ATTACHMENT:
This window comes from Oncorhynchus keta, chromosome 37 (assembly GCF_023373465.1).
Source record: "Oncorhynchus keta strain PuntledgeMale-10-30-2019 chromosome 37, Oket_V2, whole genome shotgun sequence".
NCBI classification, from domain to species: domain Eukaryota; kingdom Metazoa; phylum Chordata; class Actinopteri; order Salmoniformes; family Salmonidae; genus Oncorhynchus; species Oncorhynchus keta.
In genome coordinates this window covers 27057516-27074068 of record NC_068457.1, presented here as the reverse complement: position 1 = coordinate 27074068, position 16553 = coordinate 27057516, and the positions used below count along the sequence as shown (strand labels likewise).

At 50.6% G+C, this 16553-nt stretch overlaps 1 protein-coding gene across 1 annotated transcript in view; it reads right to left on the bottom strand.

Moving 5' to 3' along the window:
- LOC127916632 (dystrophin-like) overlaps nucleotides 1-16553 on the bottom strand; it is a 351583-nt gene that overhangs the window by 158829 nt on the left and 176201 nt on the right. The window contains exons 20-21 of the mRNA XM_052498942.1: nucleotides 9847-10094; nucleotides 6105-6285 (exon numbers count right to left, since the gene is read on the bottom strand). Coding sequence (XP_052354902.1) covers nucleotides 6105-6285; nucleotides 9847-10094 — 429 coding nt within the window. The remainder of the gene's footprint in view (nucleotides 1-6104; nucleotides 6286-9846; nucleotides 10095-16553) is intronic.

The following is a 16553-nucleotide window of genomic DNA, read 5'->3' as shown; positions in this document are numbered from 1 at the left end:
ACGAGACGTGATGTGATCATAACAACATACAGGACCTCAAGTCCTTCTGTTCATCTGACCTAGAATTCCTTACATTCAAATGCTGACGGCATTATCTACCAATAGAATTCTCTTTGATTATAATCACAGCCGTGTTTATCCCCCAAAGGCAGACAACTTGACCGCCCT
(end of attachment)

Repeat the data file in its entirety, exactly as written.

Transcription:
This window comes from Oncorhynchus keta, chromosome 37 (assembly GCF_023373465.1).
Source record: "Oncorhynchus keta strain PuntledgeMale-10-30-2019 chromosome 37, Oket_V2, whole genome shotgun sequence".
NCBI classification, from domain to species: domain Eukaryota; kingdom Metazoa; phylum Chordata; class Actinopteri; order Salmoniformes; family Salmonidae; genus Oncorhynchus; species Oncorhynchus keta.
In genome coordinates this window covers 27057516-27074068 of record NC_068457.1, presented here as the reverse complement: position 1 = coordinate 27074068, position 16553 = coordinate 27057516, and the positions used below count along the sequence as shown (strand labels likewise).

At 50.6% G+C, this 16553-nt stretch overlaps 1 protein-coding gene across 1 annotated transcript in view; it reads right to left on the bottom strand.

Moving 5' to 3' along the window:
- LOC127916632 (dystrophin-like) overlaps nucleotides 1-16553 on the bottom strand; it is a 351583-nt gene that overhangs the window by 158829 nt on the left and 176201 nt on the right. The window contains exons 20-21 of the mRNA XM_052498942.1: nucleotides 9847-10094; nucleotides 6105-6285 (exon numbers count right to left, since the gene is read on the bottom strand). Coding sequence (XP_052354902.1) covers nucleotides 6105-6285; nucleotides 9847-10094 — 429 coding nt within the window. The remainder of the gene's footprint in view (nucleotides 1-6104; nucleotides 6286-9846; nucleotides 10095-16553) is intronic.

The following is a 16553-nucleotide window of genomic DNA, read 5'->3' as shown; positions in this document are numbered from 1 at the left end:
ACGAGACGTGATGTGATCATAACAACATACAGGACCTCAAGTCCTTCTGTTCATCTGACCTAGAATTCCTTACATTCAAATGCTGACGGCATTATCTACCAATAGAATTCTCTTTGATTATAATCACAGCCGTGTTTATCCCCCAAAGGCAGACAACTTGACCGCCCT